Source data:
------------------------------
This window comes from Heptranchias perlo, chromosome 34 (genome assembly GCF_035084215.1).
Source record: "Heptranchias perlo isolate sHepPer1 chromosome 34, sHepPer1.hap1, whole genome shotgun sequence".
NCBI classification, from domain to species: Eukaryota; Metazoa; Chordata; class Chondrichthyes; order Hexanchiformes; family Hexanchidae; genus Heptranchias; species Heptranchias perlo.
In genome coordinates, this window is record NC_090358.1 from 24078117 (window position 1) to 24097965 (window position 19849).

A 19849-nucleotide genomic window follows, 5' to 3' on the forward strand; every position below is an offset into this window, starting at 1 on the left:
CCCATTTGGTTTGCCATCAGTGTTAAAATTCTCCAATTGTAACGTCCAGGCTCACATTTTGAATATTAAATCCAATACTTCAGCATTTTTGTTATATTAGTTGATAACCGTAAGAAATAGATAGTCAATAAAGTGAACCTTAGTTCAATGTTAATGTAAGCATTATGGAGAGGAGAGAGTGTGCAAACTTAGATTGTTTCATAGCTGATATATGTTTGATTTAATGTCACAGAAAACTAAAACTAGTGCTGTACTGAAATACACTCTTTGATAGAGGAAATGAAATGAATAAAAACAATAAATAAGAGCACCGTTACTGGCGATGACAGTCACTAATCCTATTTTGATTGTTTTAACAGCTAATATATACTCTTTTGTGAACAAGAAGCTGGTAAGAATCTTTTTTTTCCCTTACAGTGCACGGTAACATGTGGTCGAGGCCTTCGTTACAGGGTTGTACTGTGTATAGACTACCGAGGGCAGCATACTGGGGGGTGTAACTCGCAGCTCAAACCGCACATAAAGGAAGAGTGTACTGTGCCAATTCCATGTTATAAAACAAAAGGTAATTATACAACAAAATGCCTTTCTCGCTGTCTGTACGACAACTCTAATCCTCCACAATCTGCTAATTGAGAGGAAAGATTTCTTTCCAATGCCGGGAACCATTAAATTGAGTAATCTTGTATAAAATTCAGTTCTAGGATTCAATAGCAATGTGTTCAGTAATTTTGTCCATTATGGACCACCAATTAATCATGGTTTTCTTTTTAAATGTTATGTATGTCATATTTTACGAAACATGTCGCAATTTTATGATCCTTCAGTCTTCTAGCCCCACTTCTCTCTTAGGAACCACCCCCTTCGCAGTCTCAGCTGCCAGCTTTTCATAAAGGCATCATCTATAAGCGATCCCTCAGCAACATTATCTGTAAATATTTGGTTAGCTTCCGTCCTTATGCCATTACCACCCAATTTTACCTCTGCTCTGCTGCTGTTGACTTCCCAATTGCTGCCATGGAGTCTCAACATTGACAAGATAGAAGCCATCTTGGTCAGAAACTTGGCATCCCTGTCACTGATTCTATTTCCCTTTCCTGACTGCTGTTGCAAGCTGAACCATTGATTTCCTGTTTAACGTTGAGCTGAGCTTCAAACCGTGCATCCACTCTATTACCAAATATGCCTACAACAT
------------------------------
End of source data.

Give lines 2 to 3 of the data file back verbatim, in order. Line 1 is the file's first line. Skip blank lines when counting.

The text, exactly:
Source record: "Heptranchias perlo isolate sHepPer1 chromosome 34, sHepPer1.hap1, whole genome shotgun sequence".
NCBI classification, from domain to species: Eukaryota; Metazoa; Chordata; class Chondrichthyes; order Hexanchiformes; family Hexanchidae; genus Heptranchias; species Heptranchias perlo.